The relationship between destinations and icons: how to create an iconic building?

By John Brash, Founder and CEO, Brash


We all know the power that iconic buildings have to elevate a city or a whole country’s position on the world map. From the Guggenheim Museum in Bilbao, which created urban redevelopment and economic stability for the less visited Bilbao city, to the Burj Khalifa, which has further strengthened Dubai’s position as the luxury spot in the Middle East, such iconic buildings not only create a destination brand but spark a revelation.

All buildings are part of the physical environment, stirring the city image, living conditions, social wellbeing, and economic profile. So, how does one become an iconic site for locals and tourists? Below are my tips on how to amplify the relationship between master plan developments and iconic components within cities and turn an icon into the lynchpin of a destination.


Storytelling: be synonymous with constant reinvention

To tell a unified story, the destination and icon should be two closely linked brands whilst still owning their individuality. By allowing the icon to take the lead, it is able to establish itself as the symbol of the city. Working on the Burj Khalifa it was evident that, to succeed, we had to create a luxury brand in which every detail was perfect, knowing this tower had the potential to inspire the region as a whole and further reinforce Dubai as truly global city. It was a symbol for the shift which began at the turn of the millennium as the emirate matured into a global player, extending its reach in the world. Similar to the Empire State building in New York 80 years earlier, this tower had the potential to change both the skyline and the way the emirate was perceived internationally.

At the start of the process, it is vital to identify and define the destination and building's shared and unique attributes to ensure they are linked, but also to carve out their individual identities and appeal. Developing two synergistic brand codes is essential; the icon needs to act as a seed for the destination, inspiring essence, and culture. It is also important to adapt and shape-shift to instil continual surprise, celebrating the pivots and unexpected moments that are created by never sitting still and opening the doors for the whole world to enjoy. With the Burj Khalifa, no touchpoint was ignored in designing a 360-degree experience that took in everything in its surroundings, from the glamorous spirit of Dubai to the sense of localism and became one of the most iconic buildings in the world.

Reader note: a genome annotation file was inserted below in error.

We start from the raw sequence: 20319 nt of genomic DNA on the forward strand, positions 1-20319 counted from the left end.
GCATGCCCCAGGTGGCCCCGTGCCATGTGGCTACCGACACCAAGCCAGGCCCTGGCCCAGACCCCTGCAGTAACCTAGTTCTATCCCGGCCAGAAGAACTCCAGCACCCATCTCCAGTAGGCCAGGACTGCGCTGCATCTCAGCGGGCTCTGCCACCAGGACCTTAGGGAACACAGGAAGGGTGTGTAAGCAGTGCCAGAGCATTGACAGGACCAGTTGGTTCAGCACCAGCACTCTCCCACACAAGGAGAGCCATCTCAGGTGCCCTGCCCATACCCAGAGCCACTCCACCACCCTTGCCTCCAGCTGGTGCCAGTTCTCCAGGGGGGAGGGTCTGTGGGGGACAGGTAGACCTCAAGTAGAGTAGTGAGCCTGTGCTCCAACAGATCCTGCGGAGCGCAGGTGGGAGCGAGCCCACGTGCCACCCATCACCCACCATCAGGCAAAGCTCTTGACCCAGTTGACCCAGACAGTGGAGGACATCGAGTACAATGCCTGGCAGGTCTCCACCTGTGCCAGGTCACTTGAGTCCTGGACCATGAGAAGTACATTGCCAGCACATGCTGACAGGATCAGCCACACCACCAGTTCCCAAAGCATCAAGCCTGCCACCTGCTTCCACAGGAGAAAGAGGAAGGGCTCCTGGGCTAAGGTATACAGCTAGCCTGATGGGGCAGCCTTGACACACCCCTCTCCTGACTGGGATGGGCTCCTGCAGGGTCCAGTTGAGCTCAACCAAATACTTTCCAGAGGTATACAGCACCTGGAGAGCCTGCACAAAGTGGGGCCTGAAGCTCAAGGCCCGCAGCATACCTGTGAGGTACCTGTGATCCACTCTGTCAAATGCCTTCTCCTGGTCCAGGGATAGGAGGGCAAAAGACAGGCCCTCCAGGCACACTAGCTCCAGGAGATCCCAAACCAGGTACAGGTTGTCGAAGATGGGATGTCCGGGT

Community: create more than a brand, spark a revelation

A truly iconic building is created by developing more than just a brand. You need to spark a revelation whilst keeping the community feel of the city. You need to inspire and create a buzz by orchestrating journeys of discovery, prioritising storytelling, interaction, and learning, so that minds are enriched and engaged in creating tomorrow's world.

An example of an iconic building that is in constant dialogue with the city around it is Sagrada Familia in Spain. Even though it has been under construction for almost 140 years, it acts as both a symbol for the entire city and a spiritual establishment that is one of the most impressive places of worship on the planet.  The rich history of this landmark is one of the many reasons why millions of people visit Barcelona every year. Gaudi’s vision to have 18 towers with their own specific meaning highlights his dedication to designing a building that everyone from the local community could worship in. By embracing and adapting the original architecture plan, the basilica has become a masterpiece that is celebrated not only by the local community but also internationally.


Disruption: Never compare. Transcend expectation

At Brash, we aim to be braver, to never compare, and to transcend expectations. As such, when creating an icon, the goal is to be a disruptor and go places that no one else dares, grabbing global attention through dynamic strategies and headlining tactics.

A prime example is The Eiffel Tower, built in 1889 to celebrate the French Revolution’s centennial year. Due to the architectural expectations at the time, it was only built to last 20 years, yet over 100 years later it is attracting seven million visitors a year. The designers broke boundaries and stepped away from traditional designs by adapting and embracing features that could be played with. Today, the harmonious structure is recognised as a symbol of beauty and romance, representing the more intimate side of the city of lights, and has become a beacon of the French community.

The legendary status of many timeless buildings lies in the iconic design and architecture. Apart from standing out visually, unique silhouettes, material innovation and public accessibility, are some of the key aspects of a building to confer the status of “iconic”. But to create an iconic building, innovation and individuality are key. Understanding exactly what the local community needs is not only how you create more than just a brand, but a destination landmark that is celebrated for years to come.



Brash is a strategic-led brand consultancy, specialising in real estate, placemaking and destinations. With presence in the UK, Middle East and central Europe, the consultancy brings global expertise and unique industry insights, delivered in a personal and bespoke manner. Find out more about Brash Agency here.

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